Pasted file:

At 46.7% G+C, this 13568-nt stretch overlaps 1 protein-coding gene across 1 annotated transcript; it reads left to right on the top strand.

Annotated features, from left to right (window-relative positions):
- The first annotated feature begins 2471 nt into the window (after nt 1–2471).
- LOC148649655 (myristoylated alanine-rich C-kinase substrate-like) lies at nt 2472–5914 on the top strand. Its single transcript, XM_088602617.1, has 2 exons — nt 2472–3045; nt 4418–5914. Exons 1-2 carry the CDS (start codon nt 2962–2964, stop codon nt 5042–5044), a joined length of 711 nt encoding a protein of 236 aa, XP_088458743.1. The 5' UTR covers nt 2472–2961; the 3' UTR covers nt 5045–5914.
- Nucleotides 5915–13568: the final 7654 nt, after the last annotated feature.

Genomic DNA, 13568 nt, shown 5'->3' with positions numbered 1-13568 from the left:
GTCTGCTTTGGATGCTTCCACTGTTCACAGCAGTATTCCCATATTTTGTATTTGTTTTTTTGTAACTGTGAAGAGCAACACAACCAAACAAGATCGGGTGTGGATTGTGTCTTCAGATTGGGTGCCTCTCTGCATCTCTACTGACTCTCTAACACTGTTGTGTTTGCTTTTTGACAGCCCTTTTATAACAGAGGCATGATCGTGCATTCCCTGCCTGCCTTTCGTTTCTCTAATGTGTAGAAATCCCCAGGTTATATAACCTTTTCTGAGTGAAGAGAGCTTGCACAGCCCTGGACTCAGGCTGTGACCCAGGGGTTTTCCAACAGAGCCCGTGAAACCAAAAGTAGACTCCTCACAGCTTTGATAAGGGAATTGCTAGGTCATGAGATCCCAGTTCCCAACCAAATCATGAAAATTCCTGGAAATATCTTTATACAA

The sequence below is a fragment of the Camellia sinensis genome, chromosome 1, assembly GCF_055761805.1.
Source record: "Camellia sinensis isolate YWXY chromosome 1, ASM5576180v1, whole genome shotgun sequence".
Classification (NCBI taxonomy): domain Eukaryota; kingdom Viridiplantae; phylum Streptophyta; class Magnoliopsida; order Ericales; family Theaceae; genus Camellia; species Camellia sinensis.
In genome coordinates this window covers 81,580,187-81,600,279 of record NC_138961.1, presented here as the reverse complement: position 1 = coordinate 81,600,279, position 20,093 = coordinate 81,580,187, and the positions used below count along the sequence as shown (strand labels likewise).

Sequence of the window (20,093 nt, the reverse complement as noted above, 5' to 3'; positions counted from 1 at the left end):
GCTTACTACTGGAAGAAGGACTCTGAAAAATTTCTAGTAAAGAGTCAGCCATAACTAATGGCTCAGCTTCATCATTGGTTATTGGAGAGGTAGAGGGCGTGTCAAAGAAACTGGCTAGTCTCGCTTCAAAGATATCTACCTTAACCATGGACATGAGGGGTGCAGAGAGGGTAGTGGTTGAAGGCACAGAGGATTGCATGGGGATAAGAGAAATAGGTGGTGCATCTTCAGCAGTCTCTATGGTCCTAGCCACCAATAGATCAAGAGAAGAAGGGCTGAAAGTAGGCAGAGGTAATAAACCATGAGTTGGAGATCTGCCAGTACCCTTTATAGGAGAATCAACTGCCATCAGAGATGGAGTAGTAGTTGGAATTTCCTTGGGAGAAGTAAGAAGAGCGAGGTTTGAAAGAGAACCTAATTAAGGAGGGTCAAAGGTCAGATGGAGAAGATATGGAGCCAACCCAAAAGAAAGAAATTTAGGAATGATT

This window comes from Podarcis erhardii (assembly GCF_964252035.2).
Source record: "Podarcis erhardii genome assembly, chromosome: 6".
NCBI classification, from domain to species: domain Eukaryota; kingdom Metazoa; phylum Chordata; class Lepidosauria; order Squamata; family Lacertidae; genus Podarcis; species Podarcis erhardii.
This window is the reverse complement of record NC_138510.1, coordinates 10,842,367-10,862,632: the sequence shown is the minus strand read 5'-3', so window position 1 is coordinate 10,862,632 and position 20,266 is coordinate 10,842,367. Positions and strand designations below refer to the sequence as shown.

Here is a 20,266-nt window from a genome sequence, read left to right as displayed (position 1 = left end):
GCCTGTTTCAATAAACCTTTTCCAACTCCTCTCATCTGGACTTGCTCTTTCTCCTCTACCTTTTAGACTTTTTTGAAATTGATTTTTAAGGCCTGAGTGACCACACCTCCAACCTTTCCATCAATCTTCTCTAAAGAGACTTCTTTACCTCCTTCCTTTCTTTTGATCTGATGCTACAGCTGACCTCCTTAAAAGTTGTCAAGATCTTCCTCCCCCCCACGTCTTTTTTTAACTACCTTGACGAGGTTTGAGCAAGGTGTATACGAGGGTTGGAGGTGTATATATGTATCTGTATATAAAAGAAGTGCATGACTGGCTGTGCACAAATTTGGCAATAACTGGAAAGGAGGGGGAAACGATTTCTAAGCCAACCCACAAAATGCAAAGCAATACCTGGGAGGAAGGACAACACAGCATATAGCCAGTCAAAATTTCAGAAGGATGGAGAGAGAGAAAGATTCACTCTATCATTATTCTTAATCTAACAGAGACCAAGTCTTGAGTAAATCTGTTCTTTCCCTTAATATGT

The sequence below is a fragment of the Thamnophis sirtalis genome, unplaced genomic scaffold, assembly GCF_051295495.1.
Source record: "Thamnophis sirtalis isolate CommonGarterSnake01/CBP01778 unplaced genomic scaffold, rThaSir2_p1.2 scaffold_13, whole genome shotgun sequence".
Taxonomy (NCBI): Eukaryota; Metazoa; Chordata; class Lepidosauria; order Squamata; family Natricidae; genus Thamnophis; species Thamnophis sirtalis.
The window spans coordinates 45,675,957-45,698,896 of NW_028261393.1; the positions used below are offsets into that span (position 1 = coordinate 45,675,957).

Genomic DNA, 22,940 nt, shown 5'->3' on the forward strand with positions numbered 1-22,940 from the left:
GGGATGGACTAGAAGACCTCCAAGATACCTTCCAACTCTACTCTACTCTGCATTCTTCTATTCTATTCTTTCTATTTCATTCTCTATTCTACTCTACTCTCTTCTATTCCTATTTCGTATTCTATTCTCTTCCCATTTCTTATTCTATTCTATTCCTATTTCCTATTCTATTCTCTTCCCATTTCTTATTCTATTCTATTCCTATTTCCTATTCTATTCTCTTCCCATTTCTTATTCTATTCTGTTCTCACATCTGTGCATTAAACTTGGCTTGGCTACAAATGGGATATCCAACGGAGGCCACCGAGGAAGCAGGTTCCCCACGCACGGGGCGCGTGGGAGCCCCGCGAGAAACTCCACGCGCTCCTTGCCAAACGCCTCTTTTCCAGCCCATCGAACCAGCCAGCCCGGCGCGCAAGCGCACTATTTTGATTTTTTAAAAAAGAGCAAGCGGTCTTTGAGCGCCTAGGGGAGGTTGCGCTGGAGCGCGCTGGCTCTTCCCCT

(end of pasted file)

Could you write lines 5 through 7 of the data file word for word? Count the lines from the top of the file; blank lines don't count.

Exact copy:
- Nucleotides 5915–13568: the final 7654 nt, after the last annotated feature.

Genomic DNA, 13568 nt, shown 5'->3' with positions numbered 1-13568 from the left:
GTCTGCTTTGGATGCTTCCACTGTTCACAGCAGTATTCCCATATTTTGTATTTGTTTTTTTGTAACTGTGAAGAGCAACACAACCAAACAAGATCGGGTGTGGATTGTGTCTTCAGATTGGGTGCCTCTCTGCATCTCTACTGACTCTCTAACACTGTTGTGTTTGCTTTTTGACAGCCCTTTTATAACAGAGGCATGATCGTGCATTCCCTGCCTGCCTTTCGTTTCTCTAATGTGTAGAAATCCCCAGGTTATATAACCTTTTCTGAGTGAAGAGAGCTTGCACAGCCCTGGACTCAGGCTGTGACCCAGGGGTTTTCCAACAGAGCCCGTGAAACCAAAAGTAGACTCCTCACAGCTTTGATAAGGGAATTGCTAGGTCATGAGATCCCAGTTCCCAACCAAATCATGAAAATTCCTGGAAATATCTTTATACAA